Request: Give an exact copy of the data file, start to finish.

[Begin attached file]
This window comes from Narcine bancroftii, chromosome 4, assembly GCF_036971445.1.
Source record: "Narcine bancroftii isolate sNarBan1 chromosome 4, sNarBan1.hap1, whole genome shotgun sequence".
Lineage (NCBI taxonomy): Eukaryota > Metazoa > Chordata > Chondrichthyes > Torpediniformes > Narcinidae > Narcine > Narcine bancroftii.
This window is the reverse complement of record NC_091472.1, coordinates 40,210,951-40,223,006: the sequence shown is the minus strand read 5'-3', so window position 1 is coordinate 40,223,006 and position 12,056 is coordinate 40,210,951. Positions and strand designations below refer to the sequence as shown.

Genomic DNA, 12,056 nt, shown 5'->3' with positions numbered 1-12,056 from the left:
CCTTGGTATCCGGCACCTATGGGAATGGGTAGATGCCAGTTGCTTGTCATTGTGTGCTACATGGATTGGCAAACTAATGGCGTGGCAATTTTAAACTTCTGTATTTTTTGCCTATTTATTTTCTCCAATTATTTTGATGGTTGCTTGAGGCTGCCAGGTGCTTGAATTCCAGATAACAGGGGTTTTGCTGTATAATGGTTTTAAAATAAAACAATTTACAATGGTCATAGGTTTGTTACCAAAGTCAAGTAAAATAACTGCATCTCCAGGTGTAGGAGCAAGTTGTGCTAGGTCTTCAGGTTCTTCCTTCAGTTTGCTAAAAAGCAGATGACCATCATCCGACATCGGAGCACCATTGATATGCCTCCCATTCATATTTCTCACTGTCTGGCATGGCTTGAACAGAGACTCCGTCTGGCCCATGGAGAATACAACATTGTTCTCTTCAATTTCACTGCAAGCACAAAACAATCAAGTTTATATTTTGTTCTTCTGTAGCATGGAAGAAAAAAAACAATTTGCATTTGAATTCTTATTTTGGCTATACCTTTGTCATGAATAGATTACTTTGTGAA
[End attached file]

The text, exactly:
This window comes from Narcine bancroftii, chromosome 4, assembly GCF_036971445.1.
Source record: "Narcine bancroftii isolate sNarBan1 chromosome 4, sNarBan1.hap1, whole genome shotgun sequence".
Lineage (NCBI taxonomy): Eukaryota > Metazoa > Chordata > Chondrichthyes > Torpediniformes > Narcinidae > Narcine > Narcine bancroftii.
This window is the reverse complement of record NC_091472.1, coordinates 40,210,951-40,223,006: the sequence shown is the minus strand read 5'-3', so window position 1 is coordinate 40,223,006 and position 12,056 is coordinate 40,210,951. Positions and strand designations below refer to the sequence as shown.

Genomic DNA, 12,056 nt, shown 5'->3' with positions numbered 1-12,056 from the left:
CCTTGGTATCCGGCACCTATGGGAATGGGTAGATGCCAGTTGCTTGTCATTGTGTGCTACATGGATTGGCAAACTAATGGCGTGGCAATTTTAAACTTCTGTATTTTTTGCCTATTTATTTTCTCCAATTATTTTGATGGTTGCTTGAGGCTGCCAGGTGCTTGAATTCCAGATAACAGGGGTTTTGCTGTATAATGGTTTTAAAATAAAACAATTTACAATGGTCATAGGTTTGTTACCAAAGTCAAGTAAAATAACTGCATCTCCAGGTGTAGGAGCAAGTTGTGCTAGGTCTTCAGGTTCTTCCTTCAGTTTGCTAAAAAGCAGATGACCATCATCCGACATCGGAGCACCATTGATATGCCTCCCATTCATATTTCTCACTGTCTGGCATGGCTTGAACAGAGACTCCGTCTGGCCCATGGAGAATACAACATTGTTCTCTTCAATTTCACTGCAAGCACAAAACAATCAAGTTTATATTTTGTTCTTCTGTAGCATGGAAGAAAAAAAACAATTTGCATTTGAATTCTTATTTTGGCTATACCTTTGTCATGAATAGATTACTTTGTGAA